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Five Great Reasons to Embrace the Learning of a Second Language

Learning a Second Language
Five Great Reasons to Embrace the Learning of a Second Language
on September, 09 2014
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Learning a Second LanguageMost people agree that being able to speak a second language is a valuable asset. It improves our chances of receiving a promotion; it boosts our creativity; it allows us to be more prepared for a business or holiday trip; and it can even improve brain activity and delay the onset of the symptoms of Alzheimer’s disease.

In fact, it doesn’t matter if we are fully bilingual or if we simply had a foreign language class in high school and now only retain a few fragmented phrases. Regardless, the time spent learning a second language, memorizing new vocabulary, and reading and writing texts in another language has had a dramatic impact in the shaping of your brain, a process that has resulted in increased creativity and focus.

Even if you are not fully fluent in another language, you can probably recall several situations in which your foreign language skills were useful. But, have you ever stopped to consider fully all the ways in which this skill has benefited you? Here are five ways in which learning a foreign language impacts your daily life:

You Become a Better Listener

According to a study by Northwestern University, people who know a foreign language are better listeners than people who only speak one language. Apparently, the ability to understand and speak more than one language improves one’s focus, allowing one to tune out the distractions of ambient noise. Thus, multilingual people tend to concentrate better on what is being relayed to them, improving the overall quality of the communication process.

Communication Skills Are Improved

Writing in and/or speaking a foreign language makes you more aware of grammatical structures and nuances. In your non-native language, you are aware of paying close attention to the selection of words, the order in which they are placed in the sentence, the different parts of speech, and the verb tenses you use. Believe it or not, this improved grammar consciousness also makes you more aware of the grammatical constructs of your native language, and, as a result, your communication skills improve. Needless to say, as you are increasingly conscious of your grammar, the way you express yourself becomes clearer, and your message is more easily understood.

It Makes You More Creative

Have you ever thought that every single time you write or speak in a foreign language you are being creative? When you communicate in your native language, words flow almost seamlessly. However, when you use a second language, some effort is required. As mentioned above, you are more aware of the words you choose and of the optimal way to arrange them in a sentence. Learning a second language improves your fluency, your originality, your ability to elaborate ideas, and your flexibility, four valuable skills that, according to the Torrance Test of Creative Thinking, are defining aspects of creative individuals. Needless to say, knowing a foreign language increases your memory abilities, which also further develop your creativity.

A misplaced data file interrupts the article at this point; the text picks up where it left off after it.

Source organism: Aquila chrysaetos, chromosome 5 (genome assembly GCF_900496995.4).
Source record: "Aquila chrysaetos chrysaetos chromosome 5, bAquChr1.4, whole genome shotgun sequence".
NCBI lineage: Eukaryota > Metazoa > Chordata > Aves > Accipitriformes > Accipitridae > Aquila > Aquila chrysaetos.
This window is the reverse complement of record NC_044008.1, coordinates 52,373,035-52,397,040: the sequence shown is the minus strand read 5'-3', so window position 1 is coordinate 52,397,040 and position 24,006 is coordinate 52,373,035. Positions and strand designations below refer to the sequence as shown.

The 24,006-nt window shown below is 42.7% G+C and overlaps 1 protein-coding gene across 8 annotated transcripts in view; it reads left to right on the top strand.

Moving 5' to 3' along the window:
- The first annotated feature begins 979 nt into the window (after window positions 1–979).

Bilingualism Sharpens Your Mind

People who are multilingual are constantly exercising their brains. Whether they are professional translators and interpreters, who have to accurately convey written or oral messages from one language to the other, or they are bilingual individuals who enjoy traveling abroad or watching foreign films, scientists have found that knowing at least two languages helps to delay the appearance of symptoms related to Alzheimer’s disease.

You Become a Better Decision Maker

A recent study has shown that people who have the ability to think in a second language are better decision makers than those who have only mastered one language. Apparently, the decision-making process for monolingual people is frequently biased by feelings and emotions. However, those that can analyze the same problem in a foreign language are supposedly able to set their emotions aside and engage in a more objective analysis.

Can you think of more great reasons why people should embrace the idea of learning a foreign language? What second or third language would you like to learn?

AUTHOR
Day Translations Team

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